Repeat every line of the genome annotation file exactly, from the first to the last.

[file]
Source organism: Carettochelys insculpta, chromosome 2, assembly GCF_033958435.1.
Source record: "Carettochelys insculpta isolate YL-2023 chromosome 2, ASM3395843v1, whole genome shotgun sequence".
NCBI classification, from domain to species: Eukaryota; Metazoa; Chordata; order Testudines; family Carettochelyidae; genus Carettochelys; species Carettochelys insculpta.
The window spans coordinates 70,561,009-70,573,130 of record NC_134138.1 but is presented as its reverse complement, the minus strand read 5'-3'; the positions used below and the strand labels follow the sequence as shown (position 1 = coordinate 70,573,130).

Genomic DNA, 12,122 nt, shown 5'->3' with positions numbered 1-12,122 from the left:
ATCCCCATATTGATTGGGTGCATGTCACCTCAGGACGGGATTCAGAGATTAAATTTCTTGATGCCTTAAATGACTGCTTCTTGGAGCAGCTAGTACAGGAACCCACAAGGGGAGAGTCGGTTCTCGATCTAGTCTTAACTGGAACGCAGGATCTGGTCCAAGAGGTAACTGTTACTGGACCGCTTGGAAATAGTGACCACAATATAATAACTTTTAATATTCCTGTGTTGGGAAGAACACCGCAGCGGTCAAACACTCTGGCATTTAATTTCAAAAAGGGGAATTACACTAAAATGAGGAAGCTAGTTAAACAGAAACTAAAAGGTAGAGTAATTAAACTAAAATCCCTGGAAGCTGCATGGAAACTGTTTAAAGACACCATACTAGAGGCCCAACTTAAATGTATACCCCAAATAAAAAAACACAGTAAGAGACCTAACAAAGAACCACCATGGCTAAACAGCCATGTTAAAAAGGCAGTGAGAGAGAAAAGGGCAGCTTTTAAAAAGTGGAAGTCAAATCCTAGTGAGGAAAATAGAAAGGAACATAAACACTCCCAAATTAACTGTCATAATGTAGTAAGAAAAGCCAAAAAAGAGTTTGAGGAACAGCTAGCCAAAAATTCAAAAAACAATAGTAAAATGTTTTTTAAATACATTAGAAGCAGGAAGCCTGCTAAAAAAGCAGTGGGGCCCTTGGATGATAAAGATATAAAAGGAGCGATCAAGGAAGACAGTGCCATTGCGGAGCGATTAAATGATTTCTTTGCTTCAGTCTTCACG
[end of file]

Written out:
Source organism: Carettochelys insculpta, chromosome 2, assembly GCF_033958435.1.
Source record: "Carettochelys insculpta isolate YL-2023 chromosome 2, ASM3395843v1, whole genome shotgun sequence".
NCBI classification, from domain to species: Eukaryota; Metazoa; Chordata; order Testudines; family Carettochelyidae; genus Carettochelys; species Carettochelys insculpta.
The window spans coordinates 70,561,009-70,573,130 of record NC_134138.1 but is presented as its reverse complement, the minus strand read 5'-3'; the positions used below and the strand labels follow the sequence as shown (position 1 = coordinate 70,573,130).

Genomic DNA, 12,122 nt, shown 5'->3' with positions numbered 1-12,122 from the left:
ATCCCCATATTGATTGGGTGCATGTCACCTCAGGACGGGATTCAGAGATTAAATTTCTTGATGCCTTAAATGACTGCTTCTTGGAGCAGCTAGTACAGGAACCCACAAGGGGAGAGTCGGTTCTCGATCTAGTCTTAACTGGAACGCAGGATCTGGTCCAAGAGGTAACTGTTACTGGACCGCTTGGAAATAGTGACCACAATATAATAACTTTTAATATTCCTGTGTTGGGAAGAACACCGCAGCGGTCAAACACTCTGGCATTTAATTTCAAAAAGGGGAATTACACTAAAATGAGGAAGCTAGTTAAACAGAAACTAAAAGGTAGAGTAATTAAACTAAAATCCCTGGAAGCTGCATGGAAACTGTTTAAAGACACCATACTAGAGGCCCAACTTAAATGTATACCCCAAATAAAAAAACACAGTAAGAGACCTAACAAAGAACCACCATGGCTAAACAGCCATGTTAAAAAGGCAGTGAGAGAGAAAAGGGCAGCTTTTAAAAAGTGGAAGTCAAATCCTAGTGAGGAAAATAGAAAGGAACATAAACACTCCCAAATTAACTGTCATAATGTAGTAAGAAAAGCCAAAAAAGAGTTTGAGGAACAGCTAGCCAAAAATTCAAAAAACAATAGTAAAATGTTTTTTAAATACATTAGAAGCAGGAAGCCTGCTAAAAAAGCAGTGGGGCCCTTGGATGATAAAGATATAAAAGGAGCGATCAAGGAAGACAGTGCCATTGCGGAGCGATTAAATGATTTCTTTGCTTCAGTCTTCACG